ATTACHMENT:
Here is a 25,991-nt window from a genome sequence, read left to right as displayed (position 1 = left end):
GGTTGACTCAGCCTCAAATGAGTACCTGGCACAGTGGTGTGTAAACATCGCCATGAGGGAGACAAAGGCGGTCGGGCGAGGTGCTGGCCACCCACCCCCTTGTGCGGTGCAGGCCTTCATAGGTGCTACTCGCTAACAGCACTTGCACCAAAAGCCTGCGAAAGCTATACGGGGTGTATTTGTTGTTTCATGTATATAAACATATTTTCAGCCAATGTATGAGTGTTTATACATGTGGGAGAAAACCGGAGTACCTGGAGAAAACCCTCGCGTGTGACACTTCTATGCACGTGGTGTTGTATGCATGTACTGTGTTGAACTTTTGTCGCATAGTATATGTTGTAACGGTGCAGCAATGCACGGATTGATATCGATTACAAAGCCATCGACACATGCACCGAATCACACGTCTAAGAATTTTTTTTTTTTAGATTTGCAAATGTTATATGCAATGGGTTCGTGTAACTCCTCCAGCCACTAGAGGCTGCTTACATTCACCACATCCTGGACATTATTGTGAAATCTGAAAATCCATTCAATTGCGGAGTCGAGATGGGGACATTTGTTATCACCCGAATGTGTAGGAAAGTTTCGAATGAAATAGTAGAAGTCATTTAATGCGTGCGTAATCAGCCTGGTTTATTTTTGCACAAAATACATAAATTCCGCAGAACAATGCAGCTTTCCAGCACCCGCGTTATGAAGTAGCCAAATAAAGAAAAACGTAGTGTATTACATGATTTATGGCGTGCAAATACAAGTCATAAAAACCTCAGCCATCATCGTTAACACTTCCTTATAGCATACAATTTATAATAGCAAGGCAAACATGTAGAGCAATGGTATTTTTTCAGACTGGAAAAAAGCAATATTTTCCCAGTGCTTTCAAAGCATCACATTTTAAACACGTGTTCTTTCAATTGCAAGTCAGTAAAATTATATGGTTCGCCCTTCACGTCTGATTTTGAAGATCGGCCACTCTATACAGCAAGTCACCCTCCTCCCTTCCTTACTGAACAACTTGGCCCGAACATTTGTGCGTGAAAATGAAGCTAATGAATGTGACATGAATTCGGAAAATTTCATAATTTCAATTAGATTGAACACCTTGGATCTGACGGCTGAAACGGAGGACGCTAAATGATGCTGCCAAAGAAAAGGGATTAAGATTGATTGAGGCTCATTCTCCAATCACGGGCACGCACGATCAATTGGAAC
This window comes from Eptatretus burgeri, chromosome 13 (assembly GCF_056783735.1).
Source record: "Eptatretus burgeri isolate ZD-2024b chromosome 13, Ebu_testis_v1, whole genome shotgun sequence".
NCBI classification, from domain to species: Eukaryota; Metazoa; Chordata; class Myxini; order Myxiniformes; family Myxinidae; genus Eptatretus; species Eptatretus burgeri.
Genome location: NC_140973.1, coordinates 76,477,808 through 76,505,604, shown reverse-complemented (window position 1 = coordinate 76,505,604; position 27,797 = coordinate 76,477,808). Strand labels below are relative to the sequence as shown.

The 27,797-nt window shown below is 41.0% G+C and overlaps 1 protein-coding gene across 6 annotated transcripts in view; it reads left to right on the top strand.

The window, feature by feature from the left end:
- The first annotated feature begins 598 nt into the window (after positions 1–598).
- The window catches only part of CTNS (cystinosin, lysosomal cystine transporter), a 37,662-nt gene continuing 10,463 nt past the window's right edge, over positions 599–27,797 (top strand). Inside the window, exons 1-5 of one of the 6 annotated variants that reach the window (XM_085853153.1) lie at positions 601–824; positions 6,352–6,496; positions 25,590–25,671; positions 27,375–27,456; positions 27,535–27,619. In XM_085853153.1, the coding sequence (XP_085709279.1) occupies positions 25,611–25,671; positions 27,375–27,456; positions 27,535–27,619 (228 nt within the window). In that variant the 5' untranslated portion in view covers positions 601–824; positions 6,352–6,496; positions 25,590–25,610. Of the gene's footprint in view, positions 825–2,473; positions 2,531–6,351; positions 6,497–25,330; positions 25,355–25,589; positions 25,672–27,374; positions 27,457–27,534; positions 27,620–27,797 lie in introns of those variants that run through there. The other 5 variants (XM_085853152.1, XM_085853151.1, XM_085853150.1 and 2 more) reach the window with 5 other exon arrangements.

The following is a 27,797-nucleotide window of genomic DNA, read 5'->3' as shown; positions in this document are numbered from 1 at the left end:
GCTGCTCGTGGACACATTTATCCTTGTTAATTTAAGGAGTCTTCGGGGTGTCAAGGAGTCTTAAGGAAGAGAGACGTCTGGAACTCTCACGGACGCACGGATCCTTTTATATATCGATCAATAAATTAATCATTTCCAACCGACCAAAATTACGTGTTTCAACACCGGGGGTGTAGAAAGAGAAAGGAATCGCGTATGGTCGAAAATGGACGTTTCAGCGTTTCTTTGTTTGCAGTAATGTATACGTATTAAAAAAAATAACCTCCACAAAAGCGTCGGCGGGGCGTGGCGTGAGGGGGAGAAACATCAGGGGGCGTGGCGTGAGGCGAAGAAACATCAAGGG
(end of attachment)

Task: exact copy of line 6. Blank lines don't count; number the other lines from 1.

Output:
Genome location: NC_140973.1, coordinates 76,477,808 through 76,505,604, shown reverse-complemented (window position 1 = coordinate 76,505,604; position 27,797 = coordinate 76,477,808). Strand labels below are relative to the sequence as shown.